6. How about Patrick’s idea of a 48 hour complaint posting delay, so both parties can hopefully sort things out? Anyone got thought on this?

  7. Alec,
    It’s certainly not something we would do. We already have a delay to do a fraud check on reviews. How would you feel if Facebook decided to have a 48 hold on what you posted there, just to make sure everyone was happy with what you posted? I’m not sure that would make me happy.
    Brian

    • Rob Koci says:

      I tried to go on your site to answer the criticism of a contractor I know well. When I tried to comment, I was asked for my email address and name. Fair enough. But when I was done, the only option I had to continue was to “JOIN HOMESTARS.” Can I comment on your site without “joining” you? What if I don’t want to “join” you but I do want to counter a comment?

  8. Hi Brian,
    You might change your mind if someone went out of their way to post items online to try and damaged your reputation. Maybe its only then you might like the 48 hour idea!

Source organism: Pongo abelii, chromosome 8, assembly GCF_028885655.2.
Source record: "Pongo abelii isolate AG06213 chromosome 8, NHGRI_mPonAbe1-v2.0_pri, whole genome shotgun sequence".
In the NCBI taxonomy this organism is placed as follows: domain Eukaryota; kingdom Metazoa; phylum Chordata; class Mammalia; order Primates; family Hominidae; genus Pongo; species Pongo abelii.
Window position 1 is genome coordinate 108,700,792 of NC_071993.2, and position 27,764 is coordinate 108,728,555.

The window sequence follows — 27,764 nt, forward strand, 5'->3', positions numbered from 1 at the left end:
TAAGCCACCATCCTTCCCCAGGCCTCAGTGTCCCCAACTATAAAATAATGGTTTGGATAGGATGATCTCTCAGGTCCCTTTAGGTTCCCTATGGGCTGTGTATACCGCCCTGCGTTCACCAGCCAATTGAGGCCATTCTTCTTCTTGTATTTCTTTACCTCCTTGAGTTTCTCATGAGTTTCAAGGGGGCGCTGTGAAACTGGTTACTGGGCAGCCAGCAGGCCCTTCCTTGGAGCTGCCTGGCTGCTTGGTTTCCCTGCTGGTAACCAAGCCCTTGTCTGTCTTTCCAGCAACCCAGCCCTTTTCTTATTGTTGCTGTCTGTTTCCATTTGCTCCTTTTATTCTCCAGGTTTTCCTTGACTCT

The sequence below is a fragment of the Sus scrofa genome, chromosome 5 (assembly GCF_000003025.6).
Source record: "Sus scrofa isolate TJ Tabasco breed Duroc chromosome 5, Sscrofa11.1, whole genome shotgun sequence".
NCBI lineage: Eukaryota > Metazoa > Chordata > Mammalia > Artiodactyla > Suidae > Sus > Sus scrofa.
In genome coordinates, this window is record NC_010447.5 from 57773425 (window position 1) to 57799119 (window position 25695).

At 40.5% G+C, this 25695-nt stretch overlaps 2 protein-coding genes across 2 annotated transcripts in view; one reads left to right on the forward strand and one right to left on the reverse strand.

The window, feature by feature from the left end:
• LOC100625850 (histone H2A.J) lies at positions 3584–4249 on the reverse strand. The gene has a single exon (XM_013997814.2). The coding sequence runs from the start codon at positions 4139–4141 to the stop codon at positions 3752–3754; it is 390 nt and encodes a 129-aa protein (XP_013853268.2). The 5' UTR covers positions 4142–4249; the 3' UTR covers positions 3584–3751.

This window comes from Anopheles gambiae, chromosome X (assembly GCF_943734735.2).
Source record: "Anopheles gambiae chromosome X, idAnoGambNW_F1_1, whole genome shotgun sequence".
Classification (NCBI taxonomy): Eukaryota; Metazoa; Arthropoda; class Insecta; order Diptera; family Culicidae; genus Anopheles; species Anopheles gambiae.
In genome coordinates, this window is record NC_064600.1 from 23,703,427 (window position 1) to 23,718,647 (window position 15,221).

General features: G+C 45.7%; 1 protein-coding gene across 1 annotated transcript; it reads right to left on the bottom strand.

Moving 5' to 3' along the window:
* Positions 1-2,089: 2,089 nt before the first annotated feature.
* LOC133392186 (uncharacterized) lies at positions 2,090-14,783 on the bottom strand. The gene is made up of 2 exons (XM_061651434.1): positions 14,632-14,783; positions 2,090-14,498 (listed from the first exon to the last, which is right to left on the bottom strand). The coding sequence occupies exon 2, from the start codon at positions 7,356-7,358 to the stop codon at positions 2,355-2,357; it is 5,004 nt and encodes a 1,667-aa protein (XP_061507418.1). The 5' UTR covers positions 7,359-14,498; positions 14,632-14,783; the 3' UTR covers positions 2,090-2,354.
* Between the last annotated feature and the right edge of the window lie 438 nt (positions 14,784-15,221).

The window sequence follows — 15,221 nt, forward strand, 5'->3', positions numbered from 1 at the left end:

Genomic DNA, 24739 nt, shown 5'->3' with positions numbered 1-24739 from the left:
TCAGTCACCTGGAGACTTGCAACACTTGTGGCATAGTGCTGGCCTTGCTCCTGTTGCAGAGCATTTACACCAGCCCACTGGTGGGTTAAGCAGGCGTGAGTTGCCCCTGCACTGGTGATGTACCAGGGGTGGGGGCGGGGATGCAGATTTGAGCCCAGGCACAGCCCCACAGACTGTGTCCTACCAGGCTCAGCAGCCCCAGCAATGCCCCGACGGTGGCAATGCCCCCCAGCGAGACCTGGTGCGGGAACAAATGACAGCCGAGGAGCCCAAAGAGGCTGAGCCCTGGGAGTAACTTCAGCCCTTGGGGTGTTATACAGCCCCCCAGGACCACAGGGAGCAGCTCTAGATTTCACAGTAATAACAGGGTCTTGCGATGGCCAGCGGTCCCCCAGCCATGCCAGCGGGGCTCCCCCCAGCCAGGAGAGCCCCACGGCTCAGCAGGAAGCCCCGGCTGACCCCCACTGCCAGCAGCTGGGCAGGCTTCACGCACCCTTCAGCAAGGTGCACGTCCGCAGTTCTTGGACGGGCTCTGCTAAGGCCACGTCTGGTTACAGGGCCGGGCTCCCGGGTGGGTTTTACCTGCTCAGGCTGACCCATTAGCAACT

Lets now look at the recent online damage school kids caused with another classmate and what happened to this unfortunate young woman. Its time this online cavalier approach was reeled in and controlled more.

    For Facebook delaying anyone’s posts that Facebook deems inflammatory, is ok by me, especially when I know they are diligently working behind the scenes and being a great corporate and responsible citizen.

    • Alec,
      I you search the internet you’ll find literally hundreds of untrue allegations about our company – some inflammatory, some pretty tame. I respond to what I think is worth responding to. Sometimes our community responds and straightens people out. I would never expect the many, many sites that host these type of things to deal with that unless it was something personally libelous. (and personally libelous comments are filtered by our comment team)
      Brian